The 10:20:30 Formula: cliché or forever classic? Part II


In the previous part, we talked about Guy Kawasaki’s invention of the 10:20:30 presentation formula, where 10 is the maximum number of slides you should aim for in your presentation, 20 minutes if the maximum duration and 30 is the minimum font size for slides. It was a revolutionary approach then, but is this a relevant approach today?

Practically every person who begins to familiarize themself with the art of presentation, especially if working with PowerPoint, is recommended to use Kawasaki’s rules as something taken for granted. Regardless of what the presentation is actually about. 

The formula has firmly taken its place not only in business but also in education, public life, social advertising, and politics – in almost all areas where you need to promote ideas, conduct campaigns and convey information to the audience.

However, statistics say that these days the 10:20:30 formula can hardly be called a universal tool. According to surveys, viewers of online presentations start to get distracted much earlier than 20 minutes. 

In the Forbes article published in 2014, listeners’ attention spans drop to zero before 10 minutes are up. Visme states that 4 out of 5 business professionals admit to being distracted during the last presentation they watched. Storydoc cites the most radical figures – the average duration of studying presentations is 4.24 minutes for desktops and 3.41 minutes for mobile devices.

But even without references, it’s clear that these days it’s almost impossible to win the attention of an online viewer for 20 minutes straight without having the talents and capabilities of Cameron or Spielberg. If the viewer doesn’t distract themselves, they will be distracted – by a call, text, or email.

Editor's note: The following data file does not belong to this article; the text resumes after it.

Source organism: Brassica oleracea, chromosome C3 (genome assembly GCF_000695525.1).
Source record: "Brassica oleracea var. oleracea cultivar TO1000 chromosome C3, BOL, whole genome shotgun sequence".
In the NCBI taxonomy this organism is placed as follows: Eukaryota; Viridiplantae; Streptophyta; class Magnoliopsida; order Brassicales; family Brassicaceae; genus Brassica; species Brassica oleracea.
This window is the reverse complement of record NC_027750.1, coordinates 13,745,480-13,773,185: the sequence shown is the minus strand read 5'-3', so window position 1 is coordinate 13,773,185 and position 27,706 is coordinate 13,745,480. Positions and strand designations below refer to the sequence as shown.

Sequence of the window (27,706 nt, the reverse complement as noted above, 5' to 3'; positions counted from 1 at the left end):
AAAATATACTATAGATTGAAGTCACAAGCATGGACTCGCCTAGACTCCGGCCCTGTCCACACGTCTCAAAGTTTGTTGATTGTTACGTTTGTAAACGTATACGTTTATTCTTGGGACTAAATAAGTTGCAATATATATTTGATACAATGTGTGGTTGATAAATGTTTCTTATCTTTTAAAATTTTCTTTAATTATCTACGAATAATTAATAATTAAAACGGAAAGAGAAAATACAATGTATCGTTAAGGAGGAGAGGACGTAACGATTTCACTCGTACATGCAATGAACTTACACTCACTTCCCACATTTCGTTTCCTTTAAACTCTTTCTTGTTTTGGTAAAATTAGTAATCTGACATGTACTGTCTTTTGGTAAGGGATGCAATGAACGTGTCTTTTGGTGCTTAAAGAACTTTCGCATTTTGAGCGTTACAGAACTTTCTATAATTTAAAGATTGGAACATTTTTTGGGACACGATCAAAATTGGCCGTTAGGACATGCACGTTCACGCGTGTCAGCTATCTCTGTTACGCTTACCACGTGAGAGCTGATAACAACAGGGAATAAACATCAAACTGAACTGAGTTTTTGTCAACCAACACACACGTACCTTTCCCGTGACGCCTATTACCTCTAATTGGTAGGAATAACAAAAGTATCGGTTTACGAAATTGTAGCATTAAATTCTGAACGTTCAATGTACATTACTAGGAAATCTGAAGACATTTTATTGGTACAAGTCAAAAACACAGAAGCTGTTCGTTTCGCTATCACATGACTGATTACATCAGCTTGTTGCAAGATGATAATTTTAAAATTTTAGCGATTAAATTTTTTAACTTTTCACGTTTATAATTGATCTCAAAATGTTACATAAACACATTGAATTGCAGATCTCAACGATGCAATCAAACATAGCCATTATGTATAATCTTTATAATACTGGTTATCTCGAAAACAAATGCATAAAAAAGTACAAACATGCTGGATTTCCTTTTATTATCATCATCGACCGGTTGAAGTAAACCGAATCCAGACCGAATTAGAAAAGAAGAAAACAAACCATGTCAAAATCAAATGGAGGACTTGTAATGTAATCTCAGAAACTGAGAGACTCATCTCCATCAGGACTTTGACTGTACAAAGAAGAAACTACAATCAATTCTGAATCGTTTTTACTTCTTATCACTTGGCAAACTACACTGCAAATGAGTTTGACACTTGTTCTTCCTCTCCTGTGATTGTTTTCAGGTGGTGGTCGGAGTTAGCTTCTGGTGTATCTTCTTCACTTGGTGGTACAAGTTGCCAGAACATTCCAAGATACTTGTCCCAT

Guy Kawasaki and rulers with 10-20-30 points referring to his presentation's formu;a

Does this mean that Kawasaki’s rules are inherently flawed? Of course not. But you have to remember that in the years they were being put together, most presentations were offline. And even at the end of the first decade of the 21st century, when the 10:20:30 formula became the canon of presentation, many business meetings were held face-to-face. Since then, the pace of life has increased manifold. And with it, the volume of information pouring at people daily.

Kawasaki’s rules are not suitable for solving many problems faced by today’s presenters. But only because it was created at a time when many modern realities did not exist. From this point of view, it is indeed outdated. However, the ideology embedded in it is still relevant. 

The purpose of a good business presentation is not to tell everything but to interest and cause a desire to learn more: a maximum of basic information should be set out using a minimum of time and words.

So, if your task is to create an online presentation with commercial purposes – the formula 10:20:30 is better to put aside. Focus on the duration of 3-10 minutes, bet on interactivity, video, animation, and active use of chat rooms. Remember that you must allow the potential client to get acquainted with the presentation when it is convenient for them and connect to it exactly when they decide to watch it.

However, that doesn’t mean the 10:20:30 formula’s place is in a hypothetical presentation museum. For example, it is still more than relevant to educators. Considering that a traditional academic hour lasts 40-45 minutes, it can be used to present new material, leaving enough time to communicate with students and answer questions.

Its potential is still high for situations where the viewer is initially interested in studying the presentation as closely as possible. For example, when conveying information to employees within a company. And, of course, it is still relevant for offline meetings.

Either way, it’s worth learning Kawasaki’s rules and how to create presentations using the 10:20:30 formula confidently. Doing this gives you a handy reference point from which to build your formulas and online presentation options. So, embrace the wisdom of Kawasaki, adapt it to the demands of the digital era, and let your presentations captivate audiences in their unique way.

May luck be on your side as you deliver awe-inspiring presentations!


Source ROI4Presenter Blog

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